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Rob Horowitz: North Providence Must Reverse New Swearing-in Policy

Tuesday, December 13, 2011

 

Last week, the North Providence City Council unanimously voted to require citizens to take an oath to tell the truth before making public comments during Council meetings.

“Swearing people in will hold people accountable, it will assure that what they are saying is truthful. It will add professionalism, integrity and honesty to our proceedings,”Council President Kristin Catanzaro said. It is hard to resist pointing out that Council President Catanzaro has an optimistic view of the power of oaths to shape behavior, since a number of former North Providence Councilmen violated their oaths of office and are now residents of various federal prisons as a result.



On a more serious note, this action sends precisely the wrong signal to North Providence residents. Council meetings are designed to foster a free exchange of ideas; a place where residents can question the direction and priorities of their government and become involved in their community. With this one move, however, the North Providence City Council has essentially neutered the purpose of the meeting - chilling speech by requiring an unneeded and intimidating oath that raises the specter of prosecution if a citizen says something inaccurate.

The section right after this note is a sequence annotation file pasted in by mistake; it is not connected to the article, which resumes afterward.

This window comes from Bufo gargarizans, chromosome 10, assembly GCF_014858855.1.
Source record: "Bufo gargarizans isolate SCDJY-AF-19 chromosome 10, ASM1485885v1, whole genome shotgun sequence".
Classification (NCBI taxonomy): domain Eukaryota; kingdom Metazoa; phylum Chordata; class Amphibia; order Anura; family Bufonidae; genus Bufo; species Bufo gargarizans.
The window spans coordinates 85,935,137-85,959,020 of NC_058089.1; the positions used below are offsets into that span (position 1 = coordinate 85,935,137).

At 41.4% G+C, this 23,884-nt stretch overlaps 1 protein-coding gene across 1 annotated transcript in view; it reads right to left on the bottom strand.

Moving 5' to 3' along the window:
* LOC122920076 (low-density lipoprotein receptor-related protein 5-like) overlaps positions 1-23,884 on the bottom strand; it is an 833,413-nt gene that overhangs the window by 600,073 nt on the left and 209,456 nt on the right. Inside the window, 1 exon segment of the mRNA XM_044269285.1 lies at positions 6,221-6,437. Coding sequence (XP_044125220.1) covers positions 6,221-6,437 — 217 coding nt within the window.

There are few municipalities that need new leadership and energy from outside the political establishment more than North Providence. Further, in these difficult economic times, where staff and services are being cut back or eliminated, all cities and towns need the public to become more actively involved. Civic-minded volunteers can help mentor at-risk kids, adopt neighborhood parks and provide other services that our cities and towns can no longer afford. Further, by drawing on all the skills and talents available in a particular community, cities and towns can generate new ideas for more cost-effective, modern approaches to local government.

But our local governments need to set the right tone—one that encourages participation and new leadership. Last week, North Providence took a big step in the wrong direction. It is time to admit this big mistake, reverse this decision, and welcome all North Providence residents to play a role in shaping the future of their community.

Rob Horowitz is a strategic and communications consultant who provides general consulting, public relations, direct mail services and polling for national and state issue organizations, various non-profits and elected officials and candidates. He is an Adjunct Professor of Political Science at the University of Rhode Island.

 

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